Sunday, 30 August 2015

Defining the genus Homo

Reconstruction of Homo erectus georgicus by √Člisabeth Daynes
Licensed under CC BY-SA 3.0 via Wikipedia Commons
A thought provoking essay in the current issue of Science (here) asserts definitions of the genus Homo and the species assigned to it remain "as fuzzy as ever." They drive home their point by showing, on the one hand, specimens attributed to Homo with australopithecine features and, on the other, australopithecine fossils with features hitherto claimed to be confined to Homo.

This is a brief but instructive read. The take home message is that hominid systematics needs to be rethought. In the process we may need to scrap "the iconic list of names in which fossil specimens have historically been trapped."

Cover of Third Edition 1956
One name that may have to go is Homo habilis (previous post), the handy man. Louis Leakey, it is suggested, was keen (perhaps too keen) to identify this fossil as the maker of simple tools following the dictum of Man the Toolmaker. It was a pleasant surprise to find Kenneth P. Oakley's booklet cited as an influence on previous and current thinking. My well thumbed copy dates from my schooldays.

Wednesday, 5 August 2015

Viviparity in extinct reptiles

Mesosaur - an aquatic reptile from the Palaeozoic
Nobu Tamura (CC BY 2.5 via Wikimedia Commons)

Dan Blackburn and Christian Sidor have written an interesting paper (here)summarizing the fossil evidence for viviparity in the Late Palaeozoic and Mesozoic Eras. They document a minimum of six separate evolutionary origins of viviparity. Most are aquatic reptiles including mesosaurs (picture), sauropterygians, ichthyopterygians, choristoderans and mosasauroids. The sixth example is a Cretaceous lizard Yabeinosaurus.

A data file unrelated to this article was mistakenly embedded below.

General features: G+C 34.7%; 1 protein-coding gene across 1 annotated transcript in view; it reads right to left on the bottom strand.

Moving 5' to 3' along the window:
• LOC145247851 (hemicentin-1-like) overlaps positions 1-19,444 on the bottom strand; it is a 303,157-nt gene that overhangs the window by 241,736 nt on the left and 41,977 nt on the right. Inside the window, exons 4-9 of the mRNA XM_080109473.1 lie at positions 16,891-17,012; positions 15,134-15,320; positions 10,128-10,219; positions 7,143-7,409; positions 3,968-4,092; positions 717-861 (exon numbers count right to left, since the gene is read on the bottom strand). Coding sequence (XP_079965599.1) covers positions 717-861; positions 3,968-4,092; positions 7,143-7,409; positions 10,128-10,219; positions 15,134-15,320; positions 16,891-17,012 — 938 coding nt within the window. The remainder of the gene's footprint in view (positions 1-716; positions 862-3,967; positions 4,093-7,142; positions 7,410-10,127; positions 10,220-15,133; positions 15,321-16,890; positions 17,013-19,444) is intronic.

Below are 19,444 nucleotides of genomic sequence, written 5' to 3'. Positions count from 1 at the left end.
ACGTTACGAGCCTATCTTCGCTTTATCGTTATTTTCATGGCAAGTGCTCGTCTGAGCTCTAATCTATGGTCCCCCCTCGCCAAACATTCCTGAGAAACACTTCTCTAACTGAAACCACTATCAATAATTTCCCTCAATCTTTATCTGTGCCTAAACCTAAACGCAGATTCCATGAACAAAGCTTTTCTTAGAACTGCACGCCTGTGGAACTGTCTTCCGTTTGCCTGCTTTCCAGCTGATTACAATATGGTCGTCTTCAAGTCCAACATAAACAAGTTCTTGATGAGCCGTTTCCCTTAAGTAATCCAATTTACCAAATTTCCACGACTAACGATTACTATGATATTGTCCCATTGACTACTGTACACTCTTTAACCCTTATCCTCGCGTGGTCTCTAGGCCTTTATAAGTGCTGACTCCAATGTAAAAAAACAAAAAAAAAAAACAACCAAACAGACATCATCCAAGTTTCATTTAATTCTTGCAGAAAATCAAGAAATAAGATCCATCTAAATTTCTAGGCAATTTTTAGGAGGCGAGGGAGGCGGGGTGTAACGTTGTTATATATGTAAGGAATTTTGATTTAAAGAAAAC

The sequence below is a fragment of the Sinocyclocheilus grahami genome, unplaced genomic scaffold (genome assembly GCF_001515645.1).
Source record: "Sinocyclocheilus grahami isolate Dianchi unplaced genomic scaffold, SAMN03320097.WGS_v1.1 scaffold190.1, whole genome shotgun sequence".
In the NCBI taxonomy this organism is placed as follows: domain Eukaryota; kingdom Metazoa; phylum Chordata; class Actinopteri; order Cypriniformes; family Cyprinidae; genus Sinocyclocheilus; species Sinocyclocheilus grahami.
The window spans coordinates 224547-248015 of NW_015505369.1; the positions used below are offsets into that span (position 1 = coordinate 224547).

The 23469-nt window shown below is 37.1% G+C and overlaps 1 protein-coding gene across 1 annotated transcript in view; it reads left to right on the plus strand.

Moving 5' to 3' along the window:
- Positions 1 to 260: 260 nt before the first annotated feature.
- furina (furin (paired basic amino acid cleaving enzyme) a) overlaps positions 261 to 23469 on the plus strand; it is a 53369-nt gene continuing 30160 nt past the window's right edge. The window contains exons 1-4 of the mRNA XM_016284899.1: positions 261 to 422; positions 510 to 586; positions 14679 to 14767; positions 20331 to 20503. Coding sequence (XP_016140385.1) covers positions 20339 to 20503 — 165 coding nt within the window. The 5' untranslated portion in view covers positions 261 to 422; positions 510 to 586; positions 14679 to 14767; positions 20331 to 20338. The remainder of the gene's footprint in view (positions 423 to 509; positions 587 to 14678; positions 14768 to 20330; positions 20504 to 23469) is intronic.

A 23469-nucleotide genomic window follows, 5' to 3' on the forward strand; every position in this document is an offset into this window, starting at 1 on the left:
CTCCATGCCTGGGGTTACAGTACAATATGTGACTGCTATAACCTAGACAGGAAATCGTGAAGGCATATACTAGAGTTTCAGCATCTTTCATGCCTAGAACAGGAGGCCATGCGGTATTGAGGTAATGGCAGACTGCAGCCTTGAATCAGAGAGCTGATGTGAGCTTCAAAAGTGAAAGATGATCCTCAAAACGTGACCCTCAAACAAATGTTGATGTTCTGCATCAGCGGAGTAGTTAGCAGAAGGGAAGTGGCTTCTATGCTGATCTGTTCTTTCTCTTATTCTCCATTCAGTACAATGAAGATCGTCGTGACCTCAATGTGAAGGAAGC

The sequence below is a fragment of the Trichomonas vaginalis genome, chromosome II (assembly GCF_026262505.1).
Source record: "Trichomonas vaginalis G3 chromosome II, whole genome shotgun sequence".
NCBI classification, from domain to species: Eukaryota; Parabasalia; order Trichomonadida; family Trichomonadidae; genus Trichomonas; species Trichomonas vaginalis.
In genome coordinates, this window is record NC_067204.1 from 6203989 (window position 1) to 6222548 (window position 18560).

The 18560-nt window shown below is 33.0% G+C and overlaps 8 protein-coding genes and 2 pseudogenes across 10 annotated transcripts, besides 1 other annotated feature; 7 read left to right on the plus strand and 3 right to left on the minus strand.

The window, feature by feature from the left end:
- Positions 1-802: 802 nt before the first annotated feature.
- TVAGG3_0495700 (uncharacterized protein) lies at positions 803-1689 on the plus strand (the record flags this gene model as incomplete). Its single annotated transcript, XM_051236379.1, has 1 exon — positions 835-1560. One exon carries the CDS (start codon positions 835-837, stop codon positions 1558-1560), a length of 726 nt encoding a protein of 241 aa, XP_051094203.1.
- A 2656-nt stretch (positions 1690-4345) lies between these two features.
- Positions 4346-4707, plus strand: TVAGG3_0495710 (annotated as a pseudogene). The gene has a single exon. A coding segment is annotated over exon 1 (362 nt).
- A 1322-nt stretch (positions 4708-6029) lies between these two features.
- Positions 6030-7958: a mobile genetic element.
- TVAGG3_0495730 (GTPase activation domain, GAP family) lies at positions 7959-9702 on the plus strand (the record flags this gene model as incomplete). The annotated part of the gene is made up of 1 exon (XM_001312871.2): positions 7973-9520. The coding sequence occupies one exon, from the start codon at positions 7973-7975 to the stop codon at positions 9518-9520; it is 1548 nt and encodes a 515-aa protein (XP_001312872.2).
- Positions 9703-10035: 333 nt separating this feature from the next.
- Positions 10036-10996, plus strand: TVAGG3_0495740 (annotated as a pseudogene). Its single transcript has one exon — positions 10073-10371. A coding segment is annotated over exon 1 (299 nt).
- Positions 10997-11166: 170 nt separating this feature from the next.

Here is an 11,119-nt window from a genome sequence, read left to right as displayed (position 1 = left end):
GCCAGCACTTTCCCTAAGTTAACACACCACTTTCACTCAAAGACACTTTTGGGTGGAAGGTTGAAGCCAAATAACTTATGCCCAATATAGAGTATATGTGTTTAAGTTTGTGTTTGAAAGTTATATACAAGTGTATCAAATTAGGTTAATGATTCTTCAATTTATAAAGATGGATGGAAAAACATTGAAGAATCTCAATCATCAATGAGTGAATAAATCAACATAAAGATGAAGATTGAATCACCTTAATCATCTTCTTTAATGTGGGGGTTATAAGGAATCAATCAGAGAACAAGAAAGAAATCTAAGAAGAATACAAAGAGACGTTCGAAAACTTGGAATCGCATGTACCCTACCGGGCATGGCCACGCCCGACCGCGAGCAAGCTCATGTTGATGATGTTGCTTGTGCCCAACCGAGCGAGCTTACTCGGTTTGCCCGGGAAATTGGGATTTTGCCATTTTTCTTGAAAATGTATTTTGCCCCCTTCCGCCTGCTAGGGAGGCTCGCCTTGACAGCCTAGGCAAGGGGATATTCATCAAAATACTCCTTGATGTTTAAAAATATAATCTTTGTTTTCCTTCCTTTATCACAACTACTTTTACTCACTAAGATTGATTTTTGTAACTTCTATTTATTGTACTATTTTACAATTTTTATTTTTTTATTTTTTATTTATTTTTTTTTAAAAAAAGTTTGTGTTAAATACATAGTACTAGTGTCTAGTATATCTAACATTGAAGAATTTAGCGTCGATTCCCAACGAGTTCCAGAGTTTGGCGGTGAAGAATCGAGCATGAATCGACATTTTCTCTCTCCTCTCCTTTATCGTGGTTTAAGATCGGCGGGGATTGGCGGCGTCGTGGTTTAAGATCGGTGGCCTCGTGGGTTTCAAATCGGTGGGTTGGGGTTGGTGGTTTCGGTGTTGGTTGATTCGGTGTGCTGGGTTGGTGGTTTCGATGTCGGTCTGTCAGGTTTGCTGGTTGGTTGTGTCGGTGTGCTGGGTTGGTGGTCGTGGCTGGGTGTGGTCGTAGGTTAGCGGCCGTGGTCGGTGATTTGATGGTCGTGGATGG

Mosasaurus hoffmannii - an aquatic reptile from the Late Cretaceous
 Nobu Tamura (CC BY 3.0 via Wikimedia Commons)

 
It cannot be established with certainty that the fetuses were supported by a placenta, since soft tissues usually do not fossilize. The probability is great, however, given the advanced stage of development at birth and by analogy with present day snakes and lizards. Some have extremely complex placentas an example being the New World lizard Mabuya (here).

Materpiscis attenboroughi - a live-bearing fish from the Late Devonian 
Sularko - Museum Victoria (Licensed under CC BY-SA 3.0 via Wikimedia Commons)


My own article on fossil evidence for viviparity (here) was prompted by the discovery of an extremely well preserved fish with a putative umbilical cord (here).

The chicken or the egg

 As an afterthought it is of interest that the original amniote egg had a leathery shell like many reptiles today. A calcified shell was evolved at least four times (here) including in the dinosaur lineage that led to the birds. The calcified egg came before the chicken!